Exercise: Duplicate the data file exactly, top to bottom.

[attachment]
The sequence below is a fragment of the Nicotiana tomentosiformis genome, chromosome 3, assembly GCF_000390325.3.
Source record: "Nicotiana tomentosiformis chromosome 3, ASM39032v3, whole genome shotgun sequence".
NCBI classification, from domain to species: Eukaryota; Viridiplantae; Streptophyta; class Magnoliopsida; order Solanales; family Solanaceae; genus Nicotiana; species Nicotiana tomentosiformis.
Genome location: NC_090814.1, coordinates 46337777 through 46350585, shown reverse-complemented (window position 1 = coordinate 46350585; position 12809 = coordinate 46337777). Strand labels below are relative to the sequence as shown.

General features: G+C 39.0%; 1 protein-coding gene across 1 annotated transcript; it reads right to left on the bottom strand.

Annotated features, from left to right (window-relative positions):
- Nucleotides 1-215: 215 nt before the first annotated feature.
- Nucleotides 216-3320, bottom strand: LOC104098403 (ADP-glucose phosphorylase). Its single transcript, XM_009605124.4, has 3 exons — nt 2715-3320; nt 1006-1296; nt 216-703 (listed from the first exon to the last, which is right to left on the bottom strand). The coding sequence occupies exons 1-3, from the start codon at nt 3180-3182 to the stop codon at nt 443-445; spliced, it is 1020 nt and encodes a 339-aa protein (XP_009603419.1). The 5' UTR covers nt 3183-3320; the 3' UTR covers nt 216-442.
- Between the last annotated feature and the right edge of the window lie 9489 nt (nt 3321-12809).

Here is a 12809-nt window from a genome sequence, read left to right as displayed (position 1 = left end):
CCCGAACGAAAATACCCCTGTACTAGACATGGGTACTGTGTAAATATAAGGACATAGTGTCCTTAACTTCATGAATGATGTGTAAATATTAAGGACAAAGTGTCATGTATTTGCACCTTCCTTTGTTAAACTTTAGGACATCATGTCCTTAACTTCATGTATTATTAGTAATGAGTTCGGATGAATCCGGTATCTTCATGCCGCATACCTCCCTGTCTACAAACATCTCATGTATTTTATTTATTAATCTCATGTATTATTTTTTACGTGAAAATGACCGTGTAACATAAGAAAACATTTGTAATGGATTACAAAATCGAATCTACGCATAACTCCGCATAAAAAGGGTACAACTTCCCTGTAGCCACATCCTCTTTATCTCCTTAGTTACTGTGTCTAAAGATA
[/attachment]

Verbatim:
The sequence below is a fragment of the Nicotiana tomentosiformis genome, chromosome 3, assembly GCF_000390325.3.
Source record: "Nicotiana tomentosiformis chromosome 3, ASM39032v3, whole genome shotgun sequence".
NCBI classification, from domain to species: Eukaryota; Viridiplantae; Streptophyta; class Magnoliopsida; order Solanales; family Solanaceae; genus Nicotiana; species Nicotiana tomentosiformis.
Genome location: NC_090814.1, coordinates 46337777 through 46350585, shown reverse-complemented (window position 1 = coordinate 46350585; position 12809 = coordinate 46337777). Strand labels below are relative to the sequence as shown.

General features: G+C 39.0%; 1 protein-coding gene across 1 annotated transcript; it reads right to left on the bottom strand.

Annotated features, from left to right (window-relative positions):
- Nucleotides 1-215: 215 nt before the first annotated feature.
- Nucleotides 216-3320, bottom strand: LOC104098403 (ADP-glucose phosphorylase). Its single transcript, XM_009605124.4, has 3 exons — nt 2715-3320; nt 1006-1296; nt 216-703 (listed from the first exon to the last, which is right to left on the bottom strand). The coding sequence occupies exons 1-3, from the start codon at nt 3180-3182 to the stop codon at nt 443-445; spliced, it is 1020 nt and encodes a 339-aa protein (XP_009603419.1). The 5' UTR covers nt 3183-3320; the 3' UTR covers nt 216-442.
- Between the last annotated feature and the right edge of the window lie 9489 nt (nt 3321-12809).

Here is a 12809-nt window from a genome sequence, read left to right as displayed (position 1 = left end):
CCCGAACGAAAATACCCCTGTACTAGACATGGGTACTGTGTAAATATAAGGACATAGTGTCCTTAACTTCATGAATGATGTGTAAATATTAAGGACAAAGTGTCATGTATTTGCACCTTCCTTTGTTAAACTTTAGGACATCATGTCCTTAACTTCATGTATTATTAGTAATGAGTTCGGATGAATCCGGTATCTTCATGCCGCATACCTCCCTGTCTACAAACATCTCATGTATTTTATTTATTAATCTCATGTATTATTTTTTACGTGAAAATGACCGTGTAACATAAGAAAACATTTGTAATGGATTACAAAATCGAATCTACGCATAACTCCGCATAAAAAGGGTACAACTTCCCTGTAGCCACATCCTCTTTATCTCCTTAGTTACTGTGTCTAAAGATA